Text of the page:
ASTM International recently updated the E2026 Standard Guide and E2557 Standard Practice, the industry standards for assessing seismic risk to buildings. Updates to E2557 make some parts of the 2026 Guide mandatory, require a more detailed review of drawings for many assessments, and, in many cases, will require site observations to be completed by a licensed engineer who satisfies specific experience requirements detailed in the revised standard.
The key motivation behind the update was increased quality and consistency of reports. However, some of these changes will also increase the time and cost to complete reports, and will require borrowers to provide site access to yet another consultant for evaluation of the collateral.
Importantly, while the new standards more narrowly identify criteria for the evaluation of seismic risks, adoption is not mandatory and customization of scope remains an option. It is still possible to perform assessments to the old standard, though development of a customized scope of work might be a better long term option (for more, see here). How have agency lenders chosen to respond to the new E2026-16a Standard Guide and E2557-16a Standard Practice?
How Have Standards Been Adopted Across the Agency Space?
In addition to impacts to cost, ASTM’s requirement for an engineer with seismic experience to visit properties has limited the pool of qualified assessors, resulting in longer turn-around times for Probable Maximum Loss studies performed under the new standards. Since HUD already requires a more detailed seismic evaluation under ASCE 41-13, their requirements have not been impacted. Fannie Mae and Freddie Mac are planning revisions to address the new requirements.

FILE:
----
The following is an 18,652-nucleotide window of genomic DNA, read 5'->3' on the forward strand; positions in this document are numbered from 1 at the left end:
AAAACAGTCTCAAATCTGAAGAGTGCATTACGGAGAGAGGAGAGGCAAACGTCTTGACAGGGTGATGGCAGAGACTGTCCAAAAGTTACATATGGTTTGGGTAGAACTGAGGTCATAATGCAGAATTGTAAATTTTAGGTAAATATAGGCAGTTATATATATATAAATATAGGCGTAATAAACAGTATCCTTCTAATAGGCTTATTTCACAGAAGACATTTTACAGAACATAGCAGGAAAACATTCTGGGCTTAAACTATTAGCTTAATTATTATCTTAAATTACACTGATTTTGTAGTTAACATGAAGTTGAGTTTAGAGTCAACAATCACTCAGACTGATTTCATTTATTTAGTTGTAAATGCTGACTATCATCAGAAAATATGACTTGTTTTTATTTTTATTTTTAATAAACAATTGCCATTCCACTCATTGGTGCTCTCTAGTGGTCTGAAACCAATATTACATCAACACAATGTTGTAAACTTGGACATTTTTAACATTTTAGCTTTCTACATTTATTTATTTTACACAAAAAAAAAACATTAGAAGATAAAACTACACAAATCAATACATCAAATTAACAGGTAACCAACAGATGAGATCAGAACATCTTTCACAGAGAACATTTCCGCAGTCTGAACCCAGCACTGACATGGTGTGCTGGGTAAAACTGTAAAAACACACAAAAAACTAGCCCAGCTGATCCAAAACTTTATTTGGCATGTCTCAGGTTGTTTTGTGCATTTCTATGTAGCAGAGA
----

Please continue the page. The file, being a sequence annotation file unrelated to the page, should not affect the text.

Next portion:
Until then, Freddie Mac has advised that their own requirements for the qualifications of the field assessor will remain in effect. Fannie Mae has indicated that they will continue to accept reports prepared in accordance with prior standards (E2557-07) until officially revised requirements are published. Based on recent conversations, Fannie Mae also appears likely to allow for less stringent requirements for site reconnaissance.
The new agency seismic landscape
Of course, the broader seismic risk landscape has changed significantly in the last year or so. Freddie Mac and Fannie Mae both previously updated their seismic policies (see here and here). In addition to that, new seismic retrofit regulations have been introduced and the USGS recently included man-made earthquakes on their seismic hazard map.
We recently hosted an in-depth webinar on how these changes impact lenders and investors, which is available on demand until the end of September. Click here to watch it today!
UPDATE: Since the publication of this blog, Freddie Mac updated its Seller / Servicer guide to incorporate the most current ASTM Standard Guide E2026-16a and ASTM Standard Practice E2557-16a. Effective immediately, all engagements requiring a Seismic Risk Assessments made through their conventional and Small Balance Loan (SBL) financing programs must adhere to the recently updated ASTM standard. For more information, read this blog.